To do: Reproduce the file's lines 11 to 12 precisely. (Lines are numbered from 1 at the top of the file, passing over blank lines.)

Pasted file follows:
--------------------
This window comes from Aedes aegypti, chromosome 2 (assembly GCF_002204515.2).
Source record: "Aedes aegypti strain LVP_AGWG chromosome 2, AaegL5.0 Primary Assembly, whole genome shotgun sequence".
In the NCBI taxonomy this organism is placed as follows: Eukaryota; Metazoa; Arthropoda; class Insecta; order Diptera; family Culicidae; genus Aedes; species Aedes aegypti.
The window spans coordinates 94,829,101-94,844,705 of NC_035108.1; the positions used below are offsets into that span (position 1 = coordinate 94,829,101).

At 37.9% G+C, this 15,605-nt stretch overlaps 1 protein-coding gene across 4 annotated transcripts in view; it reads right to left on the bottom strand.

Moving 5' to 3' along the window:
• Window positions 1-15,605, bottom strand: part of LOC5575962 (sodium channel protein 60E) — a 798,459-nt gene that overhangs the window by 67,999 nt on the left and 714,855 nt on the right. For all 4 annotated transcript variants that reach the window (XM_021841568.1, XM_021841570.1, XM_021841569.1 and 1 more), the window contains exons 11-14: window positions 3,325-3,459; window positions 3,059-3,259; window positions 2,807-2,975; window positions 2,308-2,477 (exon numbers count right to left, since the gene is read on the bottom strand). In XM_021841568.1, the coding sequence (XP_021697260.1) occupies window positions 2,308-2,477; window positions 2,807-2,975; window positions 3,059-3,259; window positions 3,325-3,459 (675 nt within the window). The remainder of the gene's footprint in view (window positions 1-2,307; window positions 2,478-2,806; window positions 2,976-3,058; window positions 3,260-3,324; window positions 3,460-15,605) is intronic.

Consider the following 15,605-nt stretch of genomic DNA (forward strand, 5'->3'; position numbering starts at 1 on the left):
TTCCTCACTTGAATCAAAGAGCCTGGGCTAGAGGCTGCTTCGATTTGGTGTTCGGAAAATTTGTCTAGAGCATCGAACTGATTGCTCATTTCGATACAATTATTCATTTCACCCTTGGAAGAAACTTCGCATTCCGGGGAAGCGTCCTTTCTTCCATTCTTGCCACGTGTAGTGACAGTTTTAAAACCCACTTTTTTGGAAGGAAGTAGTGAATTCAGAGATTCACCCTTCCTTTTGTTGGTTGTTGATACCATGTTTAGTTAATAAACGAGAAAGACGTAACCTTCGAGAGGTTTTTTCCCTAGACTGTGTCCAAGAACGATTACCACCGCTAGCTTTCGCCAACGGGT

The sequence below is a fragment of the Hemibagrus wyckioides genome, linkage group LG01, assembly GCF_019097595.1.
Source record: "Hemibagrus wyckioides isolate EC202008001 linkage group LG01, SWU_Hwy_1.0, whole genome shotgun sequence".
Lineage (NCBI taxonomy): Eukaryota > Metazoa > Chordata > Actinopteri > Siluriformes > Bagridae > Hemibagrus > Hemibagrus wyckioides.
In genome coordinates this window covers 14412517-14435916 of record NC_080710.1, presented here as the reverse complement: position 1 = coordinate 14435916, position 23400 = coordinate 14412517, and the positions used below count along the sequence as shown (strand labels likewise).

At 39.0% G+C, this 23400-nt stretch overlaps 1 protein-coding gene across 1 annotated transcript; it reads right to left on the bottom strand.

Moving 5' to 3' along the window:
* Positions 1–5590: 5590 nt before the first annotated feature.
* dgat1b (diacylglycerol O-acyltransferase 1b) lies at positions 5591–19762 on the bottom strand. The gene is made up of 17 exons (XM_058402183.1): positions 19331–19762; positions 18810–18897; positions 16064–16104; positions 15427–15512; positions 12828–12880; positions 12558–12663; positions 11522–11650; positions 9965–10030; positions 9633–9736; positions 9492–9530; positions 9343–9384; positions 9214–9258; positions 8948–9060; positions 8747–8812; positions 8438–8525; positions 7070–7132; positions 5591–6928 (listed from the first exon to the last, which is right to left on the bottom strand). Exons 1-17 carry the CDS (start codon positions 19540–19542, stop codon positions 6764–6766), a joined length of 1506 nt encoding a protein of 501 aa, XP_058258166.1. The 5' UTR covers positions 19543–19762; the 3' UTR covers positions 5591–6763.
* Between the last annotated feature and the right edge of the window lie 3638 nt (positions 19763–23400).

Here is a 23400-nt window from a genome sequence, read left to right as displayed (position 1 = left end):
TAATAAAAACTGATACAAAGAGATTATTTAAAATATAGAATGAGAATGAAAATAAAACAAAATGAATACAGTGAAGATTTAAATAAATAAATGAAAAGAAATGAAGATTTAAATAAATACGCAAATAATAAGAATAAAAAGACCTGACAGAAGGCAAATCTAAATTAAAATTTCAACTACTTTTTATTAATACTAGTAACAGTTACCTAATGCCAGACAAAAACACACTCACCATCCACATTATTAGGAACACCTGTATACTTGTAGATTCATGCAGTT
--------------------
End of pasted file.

Source record: "Hemibagrus wyckioides isolate EC202008001 linkage group LG01, SWU_Hwy_1.0, whole genome shotgun sequence".
Lineage (NCBI taxonomy): Eukaryota > Metazoa > Chordata > Actinopteri > Siluriformes > Bagridae > Hemibagrus > Hemibagrus wyckioides.